FireQuick imageFireQuick makes two kinds of flares that can be launched: the Stubby (see below) and the Hotshot. They also make hand-thrown flares they call “Big Shot” and “Chubbie”.
The following lesson learned, posted HERE, raises a lot of questions.
Date & Time: August 7, 2009 Location: Bear Canyon, San Carlos Agency BIA Employee: Firefighter Reason: Suppressing Wildland Fire
A firefighter was injured using a Hotshot flare which ignited in their hand after the fuse was lit. The firefighter is ok at this time, but has sustained burns on his left fingers and palm. The firefighter was not wearing gloves at the time when the incident occurred.
Always wear required Personal Protective Equipment; eye protection, gloves, ear protection, long-sleeve shirt (sleeves rolled down) and pants. Clothing must be approved flame resistant fabric.
Wear leather non-gauntlet gloves to prevent burning slag from touching your skin.
If cap of flare comes loose or falls off discard in burn area and let others know of location.
This flare is to be used only with the firequick launcher and NEVER ignited by hand as serious injury may occur if hand-ignition is attempted.
Develop JHA for this device and ensure others review it before using this type of firing device.
The document does not explain how the flare came to be in the firefighter’s hand. Was it a mis-fire that they removed from the launcher, or were they trying to use the flare without the launcher by holding it in their hand?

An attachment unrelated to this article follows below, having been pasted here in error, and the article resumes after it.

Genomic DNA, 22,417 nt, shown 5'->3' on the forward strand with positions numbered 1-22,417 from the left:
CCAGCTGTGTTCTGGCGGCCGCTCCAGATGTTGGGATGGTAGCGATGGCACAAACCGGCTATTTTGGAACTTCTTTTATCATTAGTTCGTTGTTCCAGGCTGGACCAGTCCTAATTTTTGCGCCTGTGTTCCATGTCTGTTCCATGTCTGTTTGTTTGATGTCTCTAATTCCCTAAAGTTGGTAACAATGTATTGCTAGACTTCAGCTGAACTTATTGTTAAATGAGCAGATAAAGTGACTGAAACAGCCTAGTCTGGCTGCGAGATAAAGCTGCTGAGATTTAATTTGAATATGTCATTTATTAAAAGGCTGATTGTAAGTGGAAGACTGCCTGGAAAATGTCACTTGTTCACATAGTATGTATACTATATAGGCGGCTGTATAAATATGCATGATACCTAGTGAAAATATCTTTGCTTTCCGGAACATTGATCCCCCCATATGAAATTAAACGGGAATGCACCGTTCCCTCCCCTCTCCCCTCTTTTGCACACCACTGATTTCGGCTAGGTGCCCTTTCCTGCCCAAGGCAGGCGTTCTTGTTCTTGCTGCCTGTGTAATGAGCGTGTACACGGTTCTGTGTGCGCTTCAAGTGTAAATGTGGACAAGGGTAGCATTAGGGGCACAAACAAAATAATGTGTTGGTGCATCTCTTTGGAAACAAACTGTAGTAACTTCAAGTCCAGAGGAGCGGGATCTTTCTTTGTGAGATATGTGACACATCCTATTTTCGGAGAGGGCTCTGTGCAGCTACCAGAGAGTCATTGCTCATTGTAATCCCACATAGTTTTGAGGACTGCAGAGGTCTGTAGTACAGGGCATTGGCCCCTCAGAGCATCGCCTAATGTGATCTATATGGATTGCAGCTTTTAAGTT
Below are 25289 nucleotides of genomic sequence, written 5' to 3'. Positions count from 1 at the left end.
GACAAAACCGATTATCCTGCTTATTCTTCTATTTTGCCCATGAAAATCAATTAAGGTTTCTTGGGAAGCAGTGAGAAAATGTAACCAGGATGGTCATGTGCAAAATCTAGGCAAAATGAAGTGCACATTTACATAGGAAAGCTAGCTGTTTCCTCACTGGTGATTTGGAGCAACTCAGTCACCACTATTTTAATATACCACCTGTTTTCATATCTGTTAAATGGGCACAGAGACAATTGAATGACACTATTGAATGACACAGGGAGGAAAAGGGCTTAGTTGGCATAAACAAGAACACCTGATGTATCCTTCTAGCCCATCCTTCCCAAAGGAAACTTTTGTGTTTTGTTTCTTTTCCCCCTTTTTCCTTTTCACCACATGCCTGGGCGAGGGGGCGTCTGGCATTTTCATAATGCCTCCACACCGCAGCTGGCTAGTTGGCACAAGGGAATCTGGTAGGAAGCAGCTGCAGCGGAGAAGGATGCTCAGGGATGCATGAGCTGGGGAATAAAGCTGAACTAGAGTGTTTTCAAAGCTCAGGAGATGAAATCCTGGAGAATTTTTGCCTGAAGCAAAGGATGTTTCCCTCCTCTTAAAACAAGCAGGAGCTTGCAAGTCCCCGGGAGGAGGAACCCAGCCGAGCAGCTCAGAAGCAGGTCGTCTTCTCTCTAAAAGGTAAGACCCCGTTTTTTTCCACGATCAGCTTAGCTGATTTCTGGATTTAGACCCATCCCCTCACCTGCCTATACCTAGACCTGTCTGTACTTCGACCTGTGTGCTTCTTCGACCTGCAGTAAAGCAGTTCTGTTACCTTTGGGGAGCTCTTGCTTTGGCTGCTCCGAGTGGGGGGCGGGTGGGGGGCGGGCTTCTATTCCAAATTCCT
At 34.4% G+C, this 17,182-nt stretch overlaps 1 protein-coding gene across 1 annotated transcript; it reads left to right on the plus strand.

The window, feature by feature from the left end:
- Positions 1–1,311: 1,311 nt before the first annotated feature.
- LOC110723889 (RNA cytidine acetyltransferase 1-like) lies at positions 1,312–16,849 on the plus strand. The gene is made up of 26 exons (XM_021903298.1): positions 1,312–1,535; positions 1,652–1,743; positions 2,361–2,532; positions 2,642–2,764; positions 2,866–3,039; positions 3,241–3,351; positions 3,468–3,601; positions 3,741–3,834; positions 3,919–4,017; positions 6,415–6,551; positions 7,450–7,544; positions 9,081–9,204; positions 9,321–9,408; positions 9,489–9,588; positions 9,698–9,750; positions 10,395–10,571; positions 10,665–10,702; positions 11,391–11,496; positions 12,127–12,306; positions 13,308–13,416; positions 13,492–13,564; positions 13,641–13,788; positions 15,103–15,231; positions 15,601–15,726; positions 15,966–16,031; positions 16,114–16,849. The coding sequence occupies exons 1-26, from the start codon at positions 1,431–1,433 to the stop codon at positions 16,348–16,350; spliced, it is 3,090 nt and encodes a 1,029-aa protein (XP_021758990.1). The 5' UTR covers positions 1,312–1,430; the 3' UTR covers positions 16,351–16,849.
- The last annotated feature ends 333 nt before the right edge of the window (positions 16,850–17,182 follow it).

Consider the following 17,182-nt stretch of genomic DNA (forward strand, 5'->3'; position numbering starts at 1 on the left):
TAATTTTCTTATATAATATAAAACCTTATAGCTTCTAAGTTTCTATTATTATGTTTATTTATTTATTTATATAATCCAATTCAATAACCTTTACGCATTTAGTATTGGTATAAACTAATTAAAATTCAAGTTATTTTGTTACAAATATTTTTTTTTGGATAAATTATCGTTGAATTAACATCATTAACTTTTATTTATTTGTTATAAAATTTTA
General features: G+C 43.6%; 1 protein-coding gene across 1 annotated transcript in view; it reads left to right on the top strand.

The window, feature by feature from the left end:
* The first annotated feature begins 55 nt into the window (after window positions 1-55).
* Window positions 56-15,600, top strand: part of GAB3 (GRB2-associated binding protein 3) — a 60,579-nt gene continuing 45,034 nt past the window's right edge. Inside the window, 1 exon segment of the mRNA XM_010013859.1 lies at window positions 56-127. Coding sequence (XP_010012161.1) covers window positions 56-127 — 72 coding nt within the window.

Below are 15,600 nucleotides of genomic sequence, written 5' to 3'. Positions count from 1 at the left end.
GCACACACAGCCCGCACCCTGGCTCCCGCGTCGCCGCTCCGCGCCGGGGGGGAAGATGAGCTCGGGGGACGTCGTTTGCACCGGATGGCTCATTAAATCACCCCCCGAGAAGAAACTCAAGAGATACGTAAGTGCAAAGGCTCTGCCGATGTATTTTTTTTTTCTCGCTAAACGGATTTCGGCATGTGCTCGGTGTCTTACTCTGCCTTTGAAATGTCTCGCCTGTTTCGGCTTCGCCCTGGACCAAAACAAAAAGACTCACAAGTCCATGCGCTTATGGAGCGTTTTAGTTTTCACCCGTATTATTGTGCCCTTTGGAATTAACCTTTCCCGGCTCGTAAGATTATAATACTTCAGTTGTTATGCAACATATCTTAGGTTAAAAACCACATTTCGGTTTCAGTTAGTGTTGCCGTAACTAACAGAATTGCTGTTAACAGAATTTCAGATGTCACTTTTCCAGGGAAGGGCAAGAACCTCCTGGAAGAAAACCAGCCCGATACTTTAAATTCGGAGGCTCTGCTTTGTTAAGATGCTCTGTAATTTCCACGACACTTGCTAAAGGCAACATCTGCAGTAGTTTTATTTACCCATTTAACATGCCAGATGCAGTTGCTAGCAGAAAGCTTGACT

Does anyone have any experience using one of these Hotshot flares without the launcher?
Wildlandfire.com has some photos of a launcher that shattered when a rocket scientist attempted to launch a fusee in the device.
The FireQuick web site has some interesting information about “retired flares”. Their 2.5-inch flares that exceed the 3-year shelf life “should be recognized as a potential for unusually energetic behavior”. The Dual-Stubby flare only launched about 80% of the time.
The “Stubby” flare
Here is a photo of the “Stubby” which is launched from a launcher having a larger diameter barrel.
In August a report titled “Emergency Vehicle Visibility and Conspicuity Study” was released by the United States Fire Administration in partnership with the International Fire Service Training Association. The entire 45-page study can be downloaded, but here is an excerpt from a summary by Firehouse.